In step toward stability, Thai king signs new constitution

But some critics say the move will give the military a power say over Thai politics for years, possibly decades.

Athit Perawongmetha/Reuters
Thailand's King Maha Vajiralongkorn Bodindradebayavarangkun salutes as he leaves the monument of King Rama I after signing a new constitution in Bangkok, Thailand, on April 6, 2017.

Thailand's King Maha Vajiralongkorn signed a new constitution at a glittering palace ceremony on Thursday, an essential step toward holding an election that the military government has promised to restore democracy after a 2014 coup.

The constitution is Thailand's 20th since the end of absolute monarchy in 1932, and critics say it will still give the generals a powerful say over Thai politics for years, if not decades.

The latest changes, made public for the first time when the constitution was published in the Royal Gazette to become law, also underlined the king's power in the event of a crisis, analysts said.

"May the Thai people be united in following and protecting the constitution to maintain democracy and their sovereignty," an officer with the Royal Scribes Bureau said at the ceremony, on behalf of the king.

The long-awaited constitution replaces an interim document put in place after the 2014 coup.

Thais approved the outline of the new constitution in a referendum last August but the palace requested changes in January after King Vajiralongkorn took over from his revered late father, King Bhumibol Adulyadej, who had ruled for more than seven decades.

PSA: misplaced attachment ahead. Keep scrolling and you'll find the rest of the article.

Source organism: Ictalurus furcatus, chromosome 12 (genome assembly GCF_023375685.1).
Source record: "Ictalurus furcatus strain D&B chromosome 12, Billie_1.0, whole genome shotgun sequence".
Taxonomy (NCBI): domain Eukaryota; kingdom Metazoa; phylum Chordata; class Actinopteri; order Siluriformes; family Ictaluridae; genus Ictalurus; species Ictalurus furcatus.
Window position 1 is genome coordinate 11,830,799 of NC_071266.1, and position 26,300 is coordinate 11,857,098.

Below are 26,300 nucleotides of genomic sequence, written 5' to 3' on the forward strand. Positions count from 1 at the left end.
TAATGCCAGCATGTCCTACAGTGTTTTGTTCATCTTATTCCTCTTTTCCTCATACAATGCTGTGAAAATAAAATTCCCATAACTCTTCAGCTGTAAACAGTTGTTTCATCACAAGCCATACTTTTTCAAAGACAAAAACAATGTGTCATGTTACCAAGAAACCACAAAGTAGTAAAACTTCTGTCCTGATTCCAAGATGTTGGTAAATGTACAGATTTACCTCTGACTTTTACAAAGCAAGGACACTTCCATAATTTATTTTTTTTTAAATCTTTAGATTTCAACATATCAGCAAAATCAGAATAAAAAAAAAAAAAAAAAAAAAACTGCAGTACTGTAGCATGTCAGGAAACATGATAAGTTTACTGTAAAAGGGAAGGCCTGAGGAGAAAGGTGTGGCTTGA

One change allows the king to travel abroad without appointing a regent. The king has spent much of the past few years in Germany, where he has a son in school.

Another change was the removal of a clause giving power to the constitutional court and other institutions in the event of an unforeseen crisis. Removing it underlined the king's role.

"In practice, the king will have more say, more power," Kan Yuenyong, executive director of think-tank Siam Intelligence Unit, told Reuters.

There are still many steps before a general election can be held, or even until a ban is lifted on party politics. According to the timeline set out in the constitution, it could be late 2018 before a ballot and unforeseen delays are still possible.

The Army initially promised an election in 2015, after seizing power, in the name of ending political turmoil, from a government run by Yingluck Shinawatra, sister of Thaksin Shinawatra, a populist leader ousted in 2006.

Thailand's main political division remains between a Bangkok-based strongly royalist and pro-Army elite and poorer supporters of the Shinawatras' movement, particularly from the rural north and northeast.

Yingluck's Pheu Thai Party said it was more optimistic about election prospects. "With the constitution in place, an election seems more a reality," Chavalit Vichayasuthi, its acting deputy secretary-general, told Reuters.

The government should lift a ban on political activities so parties can campaign, said Abhisit Vejjajiva, a former prime minister and leader of Thailand's other key political party, the Democrat Party.

"We are ready for the election," he said. "We still aren't allowed to hold meetings, but we're doing what we can."

One of the most controversial provisions of the new constitution is for the outgoing military government to appoint a senate that will have a say in appointing the prime minister.

The junta has argued the measure is necessary to prevent coups in a transition period after the election. Thailand has had 12 successful coups in the past 85 years.

Thursday is a public holiday to mark the establishment of the Chakri dynasty 235 years ago. The current king, himself a former soldier, is also known as King Rama X in the dynasty.

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